A cornerstone of a YCIS education, the Chinese Studies program inspires a love of language and a deep connection to Chinese culture. Carefully structured to build fluency in speaking, listening, reading and writing Mandarin, the program is designed to meet the needs of beginner to advanced learners through use of authentic materials and meaningful learning approaches. Students have the choice to learn either simplified or traditional characters.
Chinese culture is integrated into the curriculum and school life. Students not only learn about Chinese culture. They are able to compare and contrast it with Western culture. In Chinese culture classes students delve deeper into major events, history and significant figures, thereby gaining a deeper appreciation of an ancient culture and its modern influence in the world.
We believe learning another language should engage the heart as well as the mind. Students learn interactively through role play, games, movement, performance, music, technology, arts and crafts, creative writing, stories, cooking activities and more. They peer teach and have discussions. They read stories they have written to younger students. They collaborate on projects such as creating and presenting a Chinese puppet show. Teachers guide students to connect their learning to themselves, their peers, their families and their communities.
Kindergarteners study Chinese language and culture for two hours daily. With a theme-based curriculum around topics children enjoy such as family, holidays, seasons, animals and foods, children learn basic reading, writing, listening and speaking skills. Students learn about the origin and evolution of Chinese characters and begin to read and write traditional characters. They also learn about the most important cultural events: the Mid-Autumn Moon Festival, Chinese New Year and the Dragon Boat Festival. Teachers use many interactive and engaging teaching methods and tools to support children’s language learning. They sing songs, cook, write stories, play games, explore learning center activities, take nature walks, create art, make videos, go on field trips and more.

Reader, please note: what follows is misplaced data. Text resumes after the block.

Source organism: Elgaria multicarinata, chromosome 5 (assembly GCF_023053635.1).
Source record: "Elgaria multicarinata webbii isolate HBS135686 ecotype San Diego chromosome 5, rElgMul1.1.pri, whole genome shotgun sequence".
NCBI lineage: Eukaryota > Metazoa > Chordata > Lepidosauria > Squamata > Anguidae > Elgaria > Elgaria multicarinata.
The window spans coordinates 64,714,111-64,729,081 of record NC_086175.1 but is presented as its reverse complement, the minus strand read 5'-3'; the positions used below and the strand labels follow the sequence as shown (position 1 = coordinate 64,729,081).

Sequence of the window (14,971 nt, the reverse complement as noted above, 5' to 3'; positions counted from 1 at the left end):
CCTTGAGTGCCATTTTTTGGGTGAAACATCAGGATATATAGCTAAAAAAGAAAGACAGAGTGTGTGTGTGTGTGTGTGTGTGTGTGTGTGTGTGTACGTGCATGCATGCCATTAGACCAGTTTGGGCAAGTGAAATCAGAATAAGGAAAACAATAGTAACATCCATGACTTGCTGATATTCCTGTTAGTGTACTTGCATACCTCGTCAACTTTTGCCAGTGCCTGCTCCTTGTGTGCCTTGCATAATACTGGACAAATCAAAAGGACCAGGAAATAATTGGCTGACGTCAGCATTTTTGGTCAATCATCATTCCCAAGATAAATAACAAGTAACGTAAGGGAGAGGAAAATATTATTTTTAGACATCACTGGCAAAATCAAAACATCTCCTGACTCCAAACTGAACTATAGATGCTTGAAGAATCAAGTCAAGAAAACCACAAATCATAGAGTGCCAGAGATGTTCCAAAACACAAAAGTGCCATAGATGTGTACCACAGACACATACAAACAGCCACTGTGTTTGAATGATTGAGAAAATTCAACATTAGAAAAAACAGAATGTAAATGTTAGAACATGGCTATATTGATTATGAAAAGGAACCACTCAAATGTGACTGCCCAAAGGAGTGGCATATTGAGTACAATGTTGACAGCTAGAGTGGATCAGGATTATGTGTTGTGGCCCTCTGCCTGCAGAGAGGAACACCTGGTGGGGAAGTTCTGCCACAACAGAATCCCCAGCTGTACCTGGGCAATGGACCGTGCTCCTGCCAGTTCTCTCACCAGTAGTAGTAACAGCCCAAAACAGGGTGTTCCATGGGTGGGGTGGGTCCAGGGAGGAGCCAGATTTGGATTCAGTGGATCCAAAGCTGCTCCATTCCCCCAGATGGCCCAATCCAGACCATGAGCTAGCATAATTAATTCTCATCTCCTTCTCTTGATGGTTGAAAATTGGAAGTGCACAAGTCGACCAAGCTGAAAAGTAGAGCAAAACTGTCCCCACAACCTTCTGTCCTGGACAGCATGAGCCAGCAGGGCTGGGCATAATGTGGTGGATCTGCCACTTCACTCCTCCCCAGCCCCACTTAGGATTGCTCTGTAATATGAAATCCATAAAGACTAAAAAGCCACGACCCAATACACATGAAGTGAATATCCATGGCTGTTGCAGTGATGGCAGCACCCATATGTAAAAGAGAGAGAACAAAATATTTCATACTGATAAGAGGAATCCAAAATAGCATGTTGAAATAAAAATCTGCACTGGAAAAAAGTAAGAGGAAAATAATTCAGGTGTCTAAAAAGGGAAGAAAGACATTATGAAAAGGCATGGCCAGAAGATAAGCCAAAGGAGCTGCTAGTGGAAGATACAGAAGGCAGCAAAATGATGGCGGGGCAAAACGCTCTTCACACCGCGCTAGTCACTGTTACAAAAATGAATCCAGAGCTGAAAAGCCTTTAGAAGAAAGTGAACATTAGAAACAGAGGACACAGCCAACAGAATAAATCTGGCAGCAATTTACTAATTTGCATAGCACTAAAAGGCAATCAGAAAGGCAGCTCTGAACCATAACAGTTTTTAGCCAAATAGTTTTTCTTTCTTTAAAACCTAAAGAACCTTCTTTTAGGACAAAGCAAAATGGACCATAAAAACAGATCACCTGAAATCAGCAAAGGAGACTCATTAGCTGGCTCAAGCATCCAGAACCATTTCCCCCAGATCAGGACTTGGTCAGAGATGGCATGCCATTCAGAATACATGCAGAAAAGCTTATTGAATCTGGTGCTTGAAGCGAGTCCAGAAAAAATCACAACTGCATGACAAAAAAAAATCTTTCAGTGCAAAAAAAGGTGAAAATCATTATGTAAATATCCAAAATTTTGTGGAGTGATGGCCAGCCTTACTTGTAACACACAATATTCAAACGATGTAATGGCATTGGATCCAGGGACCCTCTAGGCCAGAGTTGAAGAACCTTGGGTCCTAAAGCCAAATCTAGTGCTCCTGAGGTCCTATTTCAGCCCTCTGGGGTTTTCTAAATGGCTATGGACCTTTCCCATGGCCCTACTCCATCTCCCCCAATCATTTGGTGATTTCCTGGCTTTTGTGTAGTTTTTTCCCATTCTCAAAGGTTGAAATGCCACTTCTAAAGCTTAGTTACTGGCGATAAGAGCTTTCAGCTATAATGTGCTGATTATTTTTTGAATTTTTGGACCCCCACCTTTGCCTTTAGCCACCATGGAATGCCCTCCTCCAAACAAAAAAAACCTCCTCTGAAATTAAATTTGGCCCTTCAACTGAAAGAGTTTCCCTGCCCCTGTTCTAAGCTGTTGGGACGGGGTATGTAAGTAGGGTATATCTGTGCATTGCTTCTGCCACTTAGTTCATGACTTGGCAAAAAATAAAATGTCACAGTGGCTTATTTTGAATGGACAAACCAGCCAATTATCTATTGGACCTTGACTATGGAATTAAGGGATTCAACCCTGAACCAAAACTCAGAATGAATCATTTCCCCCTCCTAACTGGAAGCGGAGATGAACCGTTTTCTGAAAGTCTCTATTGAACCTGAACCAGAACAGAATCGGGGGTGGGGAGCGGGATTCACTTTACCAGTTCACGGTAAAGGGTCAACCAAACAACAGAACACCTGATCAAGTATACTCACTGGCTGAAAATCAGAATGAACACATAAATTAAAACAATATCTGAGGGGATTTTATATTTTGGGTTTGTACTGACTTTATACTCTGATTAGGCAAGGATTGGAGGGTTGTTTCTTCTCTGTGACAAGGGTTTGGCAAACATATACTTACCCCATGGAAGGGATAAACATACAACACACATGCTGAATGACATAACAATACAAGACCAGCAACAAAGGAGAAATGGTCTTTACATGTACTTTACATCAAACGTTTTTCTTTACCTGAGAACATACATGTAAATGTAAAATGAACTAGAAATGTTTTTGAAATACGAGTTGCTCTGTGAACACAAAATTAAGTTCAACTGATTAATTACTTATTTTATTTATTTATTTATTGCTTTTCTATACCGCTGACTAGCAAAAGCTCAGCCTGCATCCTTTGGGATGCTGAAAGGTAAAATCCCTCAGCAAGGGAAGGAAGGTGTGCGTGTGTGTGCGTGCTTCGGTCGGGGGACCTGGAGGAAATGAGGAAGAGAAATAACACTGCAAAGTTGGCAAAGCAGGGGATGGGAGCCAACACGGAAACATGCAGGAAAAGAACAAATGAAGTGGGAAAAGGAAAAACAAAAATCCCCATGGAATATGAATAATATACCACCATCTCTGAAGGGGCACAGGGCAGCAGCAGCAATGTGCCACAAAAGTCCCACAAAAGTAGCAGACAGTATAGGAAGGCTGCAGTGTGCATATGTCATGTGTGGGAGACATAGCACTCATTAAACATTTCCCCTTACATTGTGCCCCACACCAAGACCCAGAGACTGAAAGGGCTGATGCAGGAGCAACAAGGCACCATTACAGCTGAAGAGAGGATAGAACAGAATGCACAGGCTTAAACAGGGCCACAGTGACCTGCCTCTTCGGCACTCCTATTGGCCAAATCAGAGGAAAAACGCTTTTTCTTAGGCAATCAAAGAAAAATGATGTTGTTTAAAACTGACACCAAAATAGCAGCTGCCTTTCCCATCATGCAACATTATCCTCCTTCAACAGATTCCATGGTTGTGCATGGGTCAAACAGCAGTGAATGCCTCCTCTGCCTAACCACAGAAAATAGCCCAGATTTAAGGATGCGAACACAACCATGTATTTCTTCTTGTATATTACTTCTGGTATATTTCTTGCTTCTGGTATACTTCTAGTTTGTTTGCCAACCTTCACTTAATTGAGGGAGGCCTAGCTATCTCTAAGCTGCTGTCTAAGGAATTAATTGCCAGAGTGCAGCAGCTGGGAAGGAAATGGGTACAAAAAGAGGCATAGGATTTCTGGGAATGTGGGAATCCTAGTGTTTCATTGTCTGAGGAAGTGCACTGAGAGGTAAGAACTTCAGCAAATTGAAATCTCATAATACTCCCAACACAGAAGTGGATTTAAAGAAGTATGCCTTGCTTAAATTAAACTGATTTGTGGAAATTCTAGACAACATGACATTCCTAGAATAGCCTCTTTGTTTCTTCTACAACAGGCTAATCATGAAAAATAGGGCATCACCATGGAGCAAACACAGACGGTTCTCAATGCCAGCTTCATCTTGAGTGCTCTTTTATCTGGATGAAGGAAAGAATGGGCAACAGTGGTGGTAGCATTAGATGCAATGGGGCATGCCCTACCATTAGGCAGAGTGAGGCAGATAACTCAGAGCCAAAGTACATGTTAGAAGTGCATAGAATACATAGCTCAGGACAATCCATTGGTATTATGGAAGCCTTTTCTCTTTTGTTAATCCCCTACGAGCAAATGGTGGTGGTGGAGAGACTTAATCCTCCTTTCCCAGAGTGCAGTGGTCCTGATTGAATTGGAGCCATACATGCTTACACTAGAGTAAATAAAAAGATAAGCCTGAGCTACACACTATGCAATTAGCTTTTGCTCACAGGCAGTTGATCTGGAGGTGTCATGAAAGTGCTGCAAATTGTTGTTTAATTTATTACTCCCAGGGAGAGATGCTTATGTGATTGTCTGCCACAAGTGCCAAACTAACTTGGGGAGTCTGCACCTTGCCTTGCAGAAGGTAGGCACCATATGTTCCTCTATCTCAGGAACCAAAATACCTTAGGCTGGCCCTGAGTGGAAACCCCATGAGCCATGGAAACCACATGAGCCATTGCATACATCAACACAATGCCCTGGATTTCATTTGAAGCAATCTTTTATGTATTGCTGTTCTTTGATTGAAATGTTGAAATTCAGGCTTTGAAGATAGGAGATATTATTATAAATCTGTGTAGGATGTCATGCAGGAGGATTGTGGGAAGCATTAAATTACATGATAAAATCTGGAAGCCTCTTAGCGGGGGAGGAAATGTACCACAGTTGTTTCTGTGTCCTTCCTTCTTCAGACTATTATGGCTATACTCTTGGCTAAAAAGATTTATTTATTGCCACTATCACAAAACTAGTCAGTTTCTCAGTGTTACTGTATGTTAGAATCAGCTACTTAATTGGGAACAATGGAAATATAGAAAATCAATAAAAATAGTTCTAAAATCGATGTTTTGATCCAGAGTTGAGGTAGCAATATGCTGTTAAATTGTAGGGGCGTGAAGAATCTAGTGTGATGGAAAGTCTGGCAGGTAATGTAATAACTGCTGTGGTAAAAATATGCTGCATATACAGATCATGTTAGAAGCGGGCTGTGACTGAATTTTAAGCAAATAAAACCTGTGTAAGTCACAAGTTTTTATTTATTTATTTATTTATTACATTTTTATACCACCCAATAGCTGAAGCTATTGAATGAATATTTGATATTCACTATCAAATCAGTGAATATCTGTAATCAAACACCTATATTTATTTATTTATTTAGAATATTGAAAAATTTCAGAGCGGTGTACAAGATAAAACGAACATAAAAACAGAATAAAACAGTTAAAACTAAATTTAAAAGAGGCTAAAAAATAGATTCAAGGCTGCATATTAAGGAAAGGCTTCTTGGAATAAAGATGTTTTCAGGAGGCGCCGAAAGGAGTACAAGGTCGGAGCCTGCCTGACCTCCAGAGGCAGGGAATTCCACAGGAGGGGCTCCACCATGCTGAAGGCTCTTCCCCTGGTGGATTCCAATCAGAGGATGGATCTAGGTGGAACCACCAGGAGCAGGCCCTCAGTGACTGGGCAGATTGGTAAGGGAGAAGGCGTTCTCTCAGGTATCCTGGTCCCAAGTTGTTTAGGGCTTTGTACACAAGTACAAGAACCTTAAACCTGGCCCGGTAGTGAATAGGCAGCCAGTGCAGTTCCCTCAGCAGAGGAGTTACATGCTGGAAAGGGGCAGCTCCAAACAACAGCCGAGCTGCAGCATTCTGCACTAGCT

Students learn Chinese Language and Culture for 80 minutes daily. Classes are small with a maximum of twelve students. In Grade 1, parents choose whether their child will learn simplified or traditional characters. Students progress through a leveled textbook series aligned with national standards for learning languages, supplemented by additional language learning kits and resources, online guided reading programs, and other curriculum materials developed by Chinese language experts in our Chinese Curriculum Research Division (CCRD) in Hong Kong. Pinyin is formally introduced in Grade 2 once students have built a strong foundation in character recognition.